• Robin RaszkaRobin Raszka, 9 months ago

    It's a nice visual work but it is obvious that you don't read NYT. Also I'd suggest making a real prototype to make it more than just-another-redesign-on-behance. Just bunch of static mockups is what junior designers do.

    21 points
    • Jan SemlerJan Semler, 9 months ago

      Exactly! Behance is full of that stuff that looks good but doesn't really work.

      4 points
    • Mike Kingsborough, 9 months ago

      Robin, maybe you could elaborate? It sounds like you have an educated point of view on their delivery as you’re a reader of the New York Times…It could benefit them.

      I wouldn't just assume that Paul and his team don't understand the difference between static and interactive work—maybe time and cost was a consideration? LOL . And if they don’t, you could offer your insight into why a prototyping exercise could be valuable for them to undergo.

      Your comments can be pretty lackluster—friendly advice from a colleague. Oh, “static mockups” aren’t only done by junior designers.

      22 points
      • Robin RaszkaRobin Raszka, 9 months ago

        I strongly believe that it would be much more effective and would take less time then this visual compilation of nice photos within a grid with typo-perfect headlines. So time/cost is not a valid argument. I think the value of real deal (prototype) over static mockups is obvious to any experienced product designer.

        Regarding my comments, they are meant to make you stop and think because the journey figuring out why I said that is much more valuable than if I just wrote down what I think. It's not about me.

        0 points
        • Mike Kingsborough, 8 months ago

          A prototype is meant to describe a finite portion of an experience – there's more ingredients to the sauce. The work Paul's presenting is that of a teams collaborative effort. Let's not forgot about creative technology, creative strategy, art direction, visual design, content design, interactive design, etc. These individual disciplines (which at times include concepts and aspects intended specifically for certain stakeholders) also need to be present in a static and/or a dynamic presentation of work. A "Product Designer" won't always have the allowance to drive art direction, which is why there's an Art Director. And the client's Art Director (stakeholder) may only be concerned with visual design because the client has a User Experience Director who's only concern is interactivity. You can't always equally weight the importance of these exercises the same as it depends on the situation, scope, and client. So time/cost is a valid argument.

          Your statement; "It's a nice visual work but it is obvious that you don't read NYT" doesn't mean much because you're not explaining your issue, or at least it doesn't seem that you are. Are you suggesting that if Paul and his team were to create an interactive prototype then you would retract this comment "it is obvious that you don't read NYT"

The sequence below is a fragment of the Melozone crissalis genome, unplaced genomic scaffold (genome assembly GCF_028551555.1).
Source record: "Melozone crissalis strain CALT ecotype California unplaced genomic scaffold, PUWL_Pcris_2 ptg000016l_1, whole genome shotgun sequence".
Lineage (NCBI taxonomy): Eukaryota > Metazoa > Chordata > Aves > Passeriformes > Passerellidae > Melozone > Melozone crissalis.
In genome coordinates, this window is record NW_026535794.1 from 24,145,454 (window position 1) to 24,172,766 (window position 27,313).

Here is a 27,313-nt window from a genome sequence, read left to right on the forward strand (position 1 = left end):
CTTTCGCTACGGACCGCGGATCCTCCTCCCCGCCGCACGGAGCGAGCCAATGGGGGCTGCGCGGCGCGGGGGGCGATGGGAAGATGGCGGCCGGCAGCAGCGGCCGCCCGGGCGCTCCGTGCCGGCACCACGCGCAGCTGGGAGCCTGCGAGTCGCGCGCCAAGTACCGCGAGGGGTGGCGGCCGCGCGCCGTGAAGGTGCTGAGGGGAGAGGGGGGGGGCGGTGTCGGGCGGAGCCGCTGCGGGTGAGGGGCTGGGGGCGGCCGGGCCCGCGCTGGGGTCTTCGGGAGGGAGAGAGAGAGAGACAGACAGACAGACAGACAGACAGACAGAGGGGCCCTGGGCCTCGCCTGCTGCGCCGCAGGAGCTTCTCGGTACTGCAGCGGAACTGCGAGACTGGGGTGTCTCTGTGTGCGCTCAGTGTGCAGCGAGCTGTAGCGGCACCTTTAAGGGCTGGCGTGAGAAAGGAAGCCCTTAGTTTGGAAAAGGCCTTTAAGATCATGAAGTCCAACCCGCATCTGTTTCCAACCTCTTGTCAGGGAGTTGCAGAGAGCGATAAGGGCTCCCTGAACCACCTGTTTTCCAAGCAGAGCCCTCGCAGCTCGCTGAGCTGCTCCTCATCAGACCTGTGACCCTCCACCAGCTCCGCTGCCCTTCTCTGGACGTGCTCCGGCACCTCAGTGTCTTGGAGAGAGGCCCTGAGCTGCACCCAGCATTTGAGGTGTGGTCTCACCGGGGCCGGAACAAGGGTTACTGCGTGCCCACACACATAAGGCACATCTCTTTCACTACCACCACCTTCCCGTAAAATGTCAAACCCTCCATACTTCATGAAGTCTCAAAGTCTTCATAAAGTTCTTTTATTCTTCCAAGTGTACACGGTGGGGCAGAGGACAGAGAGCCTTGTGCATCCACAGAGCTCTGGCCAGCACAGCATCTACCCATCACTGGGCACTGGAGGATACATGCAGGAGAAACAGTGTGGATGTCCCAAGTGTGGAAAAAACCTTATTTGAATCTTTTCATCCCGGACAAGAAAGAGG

Take it for it is; a static mockup. I'd recommend constructively commenting (more than "it's nice") with insight, depth, and substance on the design disciplines that are present in this share out. You're right it's not about you, we're a community that helps to drive this industry, add to it, don't take away from it.

          11 points
        • Mike Kingsborough, 8 months ago

          Finally, we're not painting everything with the same brush. "Might generate some design leads though (which is the only reason why this exists I guess).

          1 point
        • Luke GodwardLuke Godward, 8 months ago

          Regarding my comments, they are meant to make you stop and think because the journey figuring out why I said that is much more valuable than if I just wrote down what I think. It's not about me.

          This is pretty awful, man.

          22 points
        • P GBP GB, 8 months ago

          Regarding my comments, they are meant to make you stop and think because the journey figuring out why I said that is much more valuable than if I just wrote down what I think. It's not about me.

          Ha, you pretentious fuck. Your trolling game is strong.

          1 point
      • Darrell HanleyDarrell Hanley, 9 months ago

        Well for one, the mockups rely quite heavily on article imagery, sometimes customized images with alpha values, images that are supposed to set the hue on the page, etc. For a site like the NY Times, this is more or less a non-starter because the content that shoots up to the top of the page are breaking news articles which will be posted, often without accompanying imagery to go along with it.

        Users also want to be able to take a glance at the top news stories to get an idea of what the news of the day is. This design eschews that in favor of favoriting one, or a few stories.

        Basically, I think that this layout would work better for The New York Times Magazine rather than the NY Times proper, where the goal of editorial would be to highlight an individual story or two, rather than the NY Times which aims to show all the news of the day.

        8 points
    • Tropical HoochTropical Hooch, 9 months ago

      Someone feels inferior.

      11 points
    • Sam SolomonSam Solomon, 8 months ago

      While, there often are a lot of designs on Behance, this redesign looks pretty well thought out. It's often difficult to create things that are both visually interesting and easy to read — it seems the designer has been able to accomplish that here.

      3 points